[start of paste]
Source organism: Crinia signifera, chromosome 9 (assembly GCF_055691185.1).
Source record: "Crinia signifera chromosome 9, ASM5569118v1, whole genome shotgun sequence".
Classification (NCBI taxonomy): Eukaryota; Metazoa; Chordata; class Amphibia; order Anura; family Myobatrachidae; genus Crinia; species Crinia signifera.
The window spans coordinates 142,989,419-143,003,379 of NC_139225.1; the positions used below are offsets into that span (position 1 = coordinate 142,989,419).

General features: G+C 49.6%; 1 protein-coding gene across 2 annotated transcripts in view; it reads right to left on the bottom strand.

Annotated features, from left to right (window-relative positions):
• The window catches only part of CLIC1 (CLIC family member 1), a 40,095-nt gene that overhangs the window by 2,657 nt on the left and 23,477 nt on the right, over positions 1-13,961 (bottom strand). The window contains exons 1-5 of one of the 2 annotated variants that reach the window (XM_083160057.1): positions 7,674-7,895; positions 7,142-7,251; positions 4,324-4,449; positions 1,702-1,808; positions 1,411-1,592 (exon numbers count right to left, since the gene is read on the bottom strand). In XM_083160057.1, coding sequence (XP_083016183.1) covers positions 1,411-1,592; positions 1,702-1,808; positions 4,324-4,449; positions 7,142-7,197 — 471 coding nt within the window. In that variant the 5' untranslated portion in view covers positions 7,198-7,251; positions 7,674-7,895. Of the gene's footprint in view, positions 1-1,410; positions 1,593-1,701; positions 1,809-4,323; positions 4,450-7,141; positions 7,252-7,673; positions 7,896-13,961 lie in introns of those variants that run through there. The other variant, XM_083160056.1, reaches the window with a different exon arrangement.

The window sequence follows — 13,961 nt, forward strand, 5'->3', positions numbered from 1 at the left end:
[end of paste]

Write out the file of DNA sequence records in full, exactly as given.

Source organism: Crinia signifera, chromosome 9 (assembly GCF_055691185.1).
Source record: "Crinia signifera chromosome 9, ASM5569118v1, whole genome shotgun sequence".
Classification (NCBI taxonomy): Eukaryota; Metazoa; Chordata; class Amphibia; order Anura; family Myobatrachidae; genus Crinia; species Crinia signifera.
The window spans coordinates 142,989,419-143,003,379 of NC_139225.1; the positions used below are offsets into that span (position 1 = coordinate 142,989,419).

General features: G+C 49.6%; 1 protein-coding gene across 2 annotated transcripts in view; it reads right to left on the bottom strand.

Annotated features, from left to right (window-relative positions):
• The window catches only part of CLIC1 (CLIC family member 1), a 40,095-nt gene that overhangs the window by 2,657 nt on the left and 23,477 nt on the right, over positions 1-13,961 (bottom strand). The window contains exons 1-5 of one of the 2 annotated variants that reach the window (XM_083160057.1): positions 7,674-7,895; positions 7,142-7,251; positions 4,324-4,449; positions 1,702-1,808; positions 1,411-1,592 (exon numbers count right to left, since the gene is read on the bottom strand). In XM_083160057.1, coding sequence (XP_083016183.1) covers positions 1,411-1,592; positions 1,702-1,808; positions 4,324-4,449; positions 7,142-7,197 — 471 coding nt within the window. In that variant the 5' untranslated portion in view covers positions 7,198-7,251; positions 7,674-7,895. Of the gene's footprint in view, positions 1-1,410; positions 1,593-1,701; positions 1,809-4,323; positions 4,450-7,141; positions 7,252-7,673; positions 7,896-13,961 lie in introns of those variants that run through there. The other variant, XM_083160056.1, reaches the window with a different exon arrangement.

The window sequence follows — 13,961 nt, forward strand, 5'->3', positions numbered from 1 at the left end: